A good rule of thumb is to never nest more than two levels deep. When you start going beyond that, things can quickly get out of hand. BEM helps you keep things flat and those nests in check.

Concerns and questions

The following are some concerns and feedback I’ve seen about BEM.

The classes are ugly.

Yes, when you first see something like entry__title or entry--type-post, it can be a bit ugly. When I first saw it, I thought there was no way I’d be comfortable using it.

After using it for one project, I realized how nice it was (especially combined with Sass) to immediately understand the relationship between each piece of a block/component without having to dig through my HTML code.

BEM is for people who don’t understand CSS.

Understanding the “Cascading” aspect of Cascading Style Sheets (CSS), can actually be tough for some theme authors to grasp (we actually use the ITCSS organizational system to help with that, but I’ll save that for another post). When you’re working on large projects, it can even knock some of the best developers down a peg or two.

BEM is very much for people who have a grasp of the features and limitations of CSS. It means having enough experience to understand where a good naming system compliments the language and doesn’t hinder workflow or productivity.

BEM is a crutch.

If having a logical, organized naming scheme for classes is a crutch, so be it. If that crutch is going to help me write clean, component-based CSS without a lot of nested selectors, I’ll happily hobble along, crutch in hand.

BEM is a fad.

I don’t really buy into fads. Our group spent months covering many different systems in depth when building Mythic. Nothing was set in stone when I started the project. BEM was what we went with based upon discussion from developers with varying skillsets and backgrounds. Everyone seems to have picked it up with ease because it is a clear naming system that follows simple rules.

BEM is overly complex.

BEM is just a few rules for naming classes based on your existing code structure. If anything, it would simplify how you name classes by providing a standard.

block, block__name, block--modifier is pretty simple.

You can actually do more complex things like block__element--modifier when needing a modifier for an element, and we certainly do that in a few cases. But, I generally shy away from modifiers on elements where possible.

Mythic loves BEM

When I began this project, I wanted a standard naming system that I could use across all of my theme projects. I didn’t want to waste time naming things each time I created a new theme. It’s a big time suck that would be better spent on building out the design.

I’ve seen a lot of starter themes over the years, but most of them don’t address markup and class names in any meaningful way. Having a standard structure and naming scheme is the backbone of any theme design. Theme authors should be able to immediately open the SCSS/CSS and begin writing style rules.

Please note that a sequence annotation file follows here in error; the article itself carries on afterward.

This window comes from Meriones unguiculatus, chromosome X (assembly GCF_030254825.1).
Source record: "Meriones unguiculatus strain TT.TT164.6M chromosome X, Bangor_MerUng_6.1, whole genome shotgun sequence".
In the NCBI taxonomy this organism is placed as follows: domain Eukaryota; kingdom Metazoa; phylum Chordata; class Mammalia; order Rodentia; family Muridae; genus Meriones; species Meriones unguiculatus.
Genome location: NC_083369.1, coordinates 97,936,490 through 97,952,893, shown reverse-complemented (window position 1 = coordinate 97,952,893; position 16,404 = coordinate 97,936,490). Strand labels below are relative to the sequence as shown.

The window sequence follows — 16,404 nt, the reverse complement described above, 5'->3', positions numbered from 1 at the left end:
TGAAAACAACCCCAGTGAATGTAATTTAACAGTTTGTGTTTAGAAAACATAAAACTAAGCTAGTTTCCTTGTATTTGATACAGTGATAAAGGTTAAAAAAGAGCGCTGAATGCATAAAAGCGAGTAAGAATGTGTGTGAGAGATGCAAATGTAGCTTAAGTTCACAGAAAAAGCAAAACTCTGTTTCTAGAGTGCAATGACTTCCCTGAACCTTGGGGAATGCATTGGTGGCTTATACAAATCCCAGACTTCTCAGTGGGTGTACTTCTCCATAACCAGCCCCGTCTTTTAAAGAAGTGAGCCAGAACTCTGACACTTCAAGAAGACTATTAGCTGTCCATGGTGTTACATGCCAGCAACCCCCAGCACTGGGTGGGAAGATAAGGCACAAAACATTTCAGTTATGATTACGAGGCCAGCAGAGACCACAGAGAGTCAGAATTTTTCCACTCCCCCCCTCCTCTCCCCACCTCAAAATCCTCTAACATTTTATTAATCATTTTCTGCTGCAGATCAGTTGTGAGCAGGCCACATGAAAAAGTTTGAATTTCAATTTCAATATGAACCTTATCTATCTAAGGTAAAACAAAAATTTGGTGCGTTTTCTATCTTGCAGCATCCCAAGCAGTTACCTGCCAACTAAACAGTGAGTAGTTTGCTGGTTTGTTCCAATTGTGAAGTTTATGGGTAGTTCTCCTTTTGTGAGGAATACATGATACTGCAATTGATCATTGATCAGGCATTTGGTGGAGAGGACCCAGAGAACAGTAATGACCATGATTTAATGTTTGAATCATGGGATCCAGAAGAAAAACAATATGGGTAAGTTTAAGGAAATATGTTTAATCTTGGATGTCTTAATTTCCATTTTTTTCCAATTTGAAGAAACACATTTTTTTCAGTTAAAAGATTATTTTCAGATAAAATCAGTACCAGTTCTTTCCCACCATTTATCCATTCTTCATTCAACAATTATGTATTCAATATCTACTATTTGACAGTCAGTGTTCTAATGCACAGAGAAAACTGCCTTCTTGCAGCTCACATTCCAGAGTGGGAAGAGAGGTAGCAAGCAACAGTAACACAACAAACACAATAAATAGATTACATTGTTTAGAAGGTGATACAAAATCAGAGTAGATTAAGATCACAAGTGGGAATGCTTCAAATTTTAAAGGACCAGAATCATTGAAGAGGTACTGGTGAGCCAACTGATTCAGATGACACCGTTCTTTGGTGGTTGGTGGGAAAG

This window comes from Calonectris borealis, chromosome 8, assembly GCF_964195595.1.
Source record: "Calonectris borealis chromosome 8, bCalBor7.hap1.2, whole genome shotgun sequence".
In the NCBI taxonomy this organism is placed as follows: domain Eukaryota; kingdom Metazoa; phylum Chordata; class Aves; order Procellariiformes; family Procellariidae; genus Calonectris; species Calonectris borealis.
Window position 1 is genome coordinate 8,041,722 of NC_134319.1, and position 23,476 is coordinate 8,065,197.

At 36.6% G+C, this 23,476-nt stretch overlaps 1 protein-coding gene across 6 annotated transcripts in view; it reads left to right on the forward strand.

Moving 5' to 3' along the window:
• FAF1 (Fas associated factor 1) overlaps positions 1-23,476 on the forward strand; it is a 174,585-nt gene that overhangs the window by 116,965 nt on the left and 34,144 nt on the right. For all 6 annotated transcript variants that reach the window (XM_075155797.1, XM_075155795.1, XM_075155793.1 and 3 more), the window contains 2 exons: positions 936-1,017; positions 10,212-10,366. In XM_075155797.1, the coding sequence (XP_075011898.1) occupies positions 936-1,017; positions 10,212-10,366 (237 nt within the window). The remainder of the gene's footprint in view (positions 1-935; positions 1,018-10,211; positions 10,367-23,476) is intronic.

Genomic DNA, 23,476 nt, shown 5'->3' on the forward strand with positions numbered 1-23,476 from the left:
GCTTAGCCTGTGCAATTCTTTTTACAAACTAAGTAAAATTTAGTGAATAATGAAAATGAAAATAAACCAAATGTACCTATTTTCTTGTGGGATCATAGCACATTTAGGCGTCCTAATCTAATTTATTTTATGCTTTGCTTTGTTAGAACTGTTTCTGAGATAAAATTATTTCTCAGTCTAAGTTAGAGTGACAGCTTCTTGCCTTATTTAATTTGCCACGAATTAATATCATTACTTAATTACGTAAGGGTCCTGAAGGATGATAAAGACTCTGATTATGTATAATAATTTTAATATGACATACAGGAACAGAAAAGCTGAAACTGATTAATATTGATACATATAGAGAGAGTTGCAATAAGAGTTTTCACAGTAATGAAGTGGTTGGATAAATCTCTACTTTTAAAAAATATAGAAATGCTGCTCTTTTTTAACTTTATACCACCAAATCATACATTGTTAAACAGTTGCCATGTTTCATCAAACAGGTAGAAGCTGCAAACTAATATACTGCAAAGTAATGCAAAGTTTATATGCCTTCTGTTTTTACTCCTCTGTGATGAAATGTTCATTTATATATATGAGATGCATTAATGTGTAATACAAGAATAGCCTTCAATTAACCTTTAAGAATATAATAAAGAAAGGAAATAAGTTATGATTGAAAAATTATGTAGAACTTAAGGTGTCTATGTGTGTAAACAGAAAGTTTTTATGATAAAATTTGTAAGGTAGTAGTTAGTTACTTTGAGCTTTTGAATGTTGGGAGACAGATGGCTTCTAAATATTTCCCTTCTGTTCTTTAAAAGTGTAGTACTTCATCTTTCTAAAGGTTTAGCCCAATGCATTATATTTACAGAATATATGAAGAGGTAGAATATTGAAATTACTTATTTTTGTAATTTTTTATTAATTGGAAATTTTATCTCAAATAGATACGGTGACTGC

Mythic takes this one step further and already has the component folders in place for you with the selectors sitting there. You merely have to plug in your rules.


  1. sky

    It is pretty sweet! Thanks for explaining that so thoroughly. If your work will be built upon or extended by others in any way, they will be thankful that you used such a thoughtful approach.

  2. Hey Justin,

    If you were to go another level deep, what would the BEM name be? For example:

    Written by Justin Tadlock

    I’m assuming .entry__byline span {} wouldn’t be correct in this system.


    1. You’d use .entry__name. For example, you might have .entry__author, .entry__date, and so on. Element names are built from the block.

    2. I was on my phone earlier and couldn’t go into as much detail (I’m not a great phone typist).

      BEM doesn’t care about hierarchy. It’s all about the block/component. Let’s take a look at the following structure.

      <article class="entry">
          <header class="entry__header">
              <div class="entry__byline">
                  Written by <span class="entry__author">Justin Tadlock</span>

      It keeps the class names flat, regardless of the structure. .entry__author is an element within .entry. It doesn’t matter that it’s also nested within .entry__byline, which is itself nested within .entry__header.

      Let’s look at a different example. Sometimes, some “elements” should be separated into their own “blocks”. I do this with comments:

      <section class="comments">
          <h2 class="comments__title">100 comments</h2>
          <ol class="comments__list">
              <li class="comment"></li>

      Instead of .comments__comment, I use .comment because it is going to be a distinct block on its own with several elements.

      Being able to recognize what is a distinct block vs. what is just an element of another block is half the battle. Sometimes, it’s obvious. Sometimes, it’s a personal choice. On the whole, most Web site elements are pretty easy to break down into blocks.

      1. In reply to Justin Tadlock

        Awesome! That really clarifies it for me, thanks Justin.

  3. It is definitely good to use it in the large project. But, How to add support for the 3rd party plugins?

    1. There’s really not much you can do with third-party plugins.

      One of the biggest problems with WordPress is that it doesn’t go far enough setting coding standards for theme and plugin authors.

      The bigger plugins that have a lot of front-end output should really be following some sort of class-naming system. And, if they’re not, it’s really up to us theme authors to push them to adopt a standardized system.

Comments are closed.